Managing the Aftermath of Adoption
Nancy Hemenway's daughter was 15 months old and 13 pounds when she was adopted in China.
"My beautiful child was ignored and abused by Western standards," says the Arlington, Va., mom, explaining how her daughter, now 6 years old, still suffers from chronic post-traumatic stress disorder and severe sensory processing disorder and still doesn't verbally communicate.
Despite the life her daughter had in the institution, where young children were tied to cribs and potty chairs, the orphanage was still the only home she had known until she was adopted. "It's almost like you kidnap the child from the home she was in," Hemenway says. "There is no easing into it. It's traumatic."
On some level, every child who is adopted experiences some type of trauma, including children who are joined with their adoptive family immediately after birth. This is because infants have an innate need to bond with their biological mother, according to Marcy Axness, an early development counselor from Granada Hills, Calif.
"Though in general we don't tend to think about pre-verbal children needing to 'process' the myriad experiences that go on around them, they do, especially when those experiences fall outside the realm of what is natural and biologically expected, as happens in adoption when there is separation from the biological mother at birth," Axness says. "If we don't support and participate in this processing, the 'undigested' experience will get 'acted out' in a variety of ways that might not be so pleasant – for them or for us as parents!"
Melanie Tem of Denver, Colo., director of the Waiting Child Program with Adoption Alliance, agrees. "Conventional wisdom holds that the younger the child is when placed in an adoptive family, the less damage there will be from the abuse and neglect that led to termination of birthparents' rights," she says. "Sometimes this is true, but sometimes younger children are more seriously affected, and often their trauma is harder to heal because it occurred pre-verbally, before they had words to conceptualize and name what happened to them."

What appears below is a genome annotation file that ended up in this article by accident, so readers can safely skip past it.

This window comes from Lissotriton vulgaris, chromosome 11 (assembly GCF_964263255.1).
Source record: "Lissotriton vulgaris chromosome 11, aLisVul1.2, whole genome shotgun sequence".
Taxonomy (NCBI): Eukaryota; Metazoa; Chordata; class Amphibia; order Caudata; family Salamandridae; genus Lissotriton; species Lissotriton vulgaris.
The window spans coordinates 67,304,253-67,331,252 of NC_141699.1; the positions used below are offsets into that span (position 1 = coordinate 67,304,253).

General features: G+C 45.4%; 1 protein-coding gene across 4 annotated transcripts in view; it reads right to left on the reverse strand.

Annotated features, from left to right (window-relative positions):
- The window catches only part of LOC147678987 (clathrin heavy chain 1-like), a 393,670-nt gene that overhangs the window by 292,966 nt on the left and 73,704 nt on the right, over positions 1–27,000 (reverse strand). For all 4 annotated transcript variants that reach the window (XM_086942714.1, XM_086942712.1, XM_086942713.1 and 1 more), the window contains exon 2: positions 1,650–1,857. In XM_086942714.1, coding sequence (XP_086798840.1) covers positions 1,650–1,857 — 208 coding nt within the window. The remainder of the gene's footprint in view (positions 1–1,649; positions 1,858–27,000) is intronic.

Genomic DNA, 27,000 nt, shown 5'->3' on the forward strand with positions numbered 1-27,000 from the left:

Children from the United States who are adopted after infancy are usually in foster care, where they first experience the trauma of being separated from their birth family, often land in multiple placements and may suffer from neglect or abuse, according to Kala Lilani of Wynnewood, Pa., a representative from Adoptions from the Heart. International adoptions, she says, often involve children who were institutionalized and also experienced neglect. Again, because these children are pre-verbal, they cannot tell what happened to them.
Signs to Look For
Although every child and every situation is different, there are some general signs that signal to parents that their child is experiencing deep emotional pain.
Margaret Schwartz from Falls Church, Va., adopted two children, 19 months and nearly 3 years old, from the Ukraine in December of 2003. Her sons would head bang, a gesture that is common among children who were institutionalized.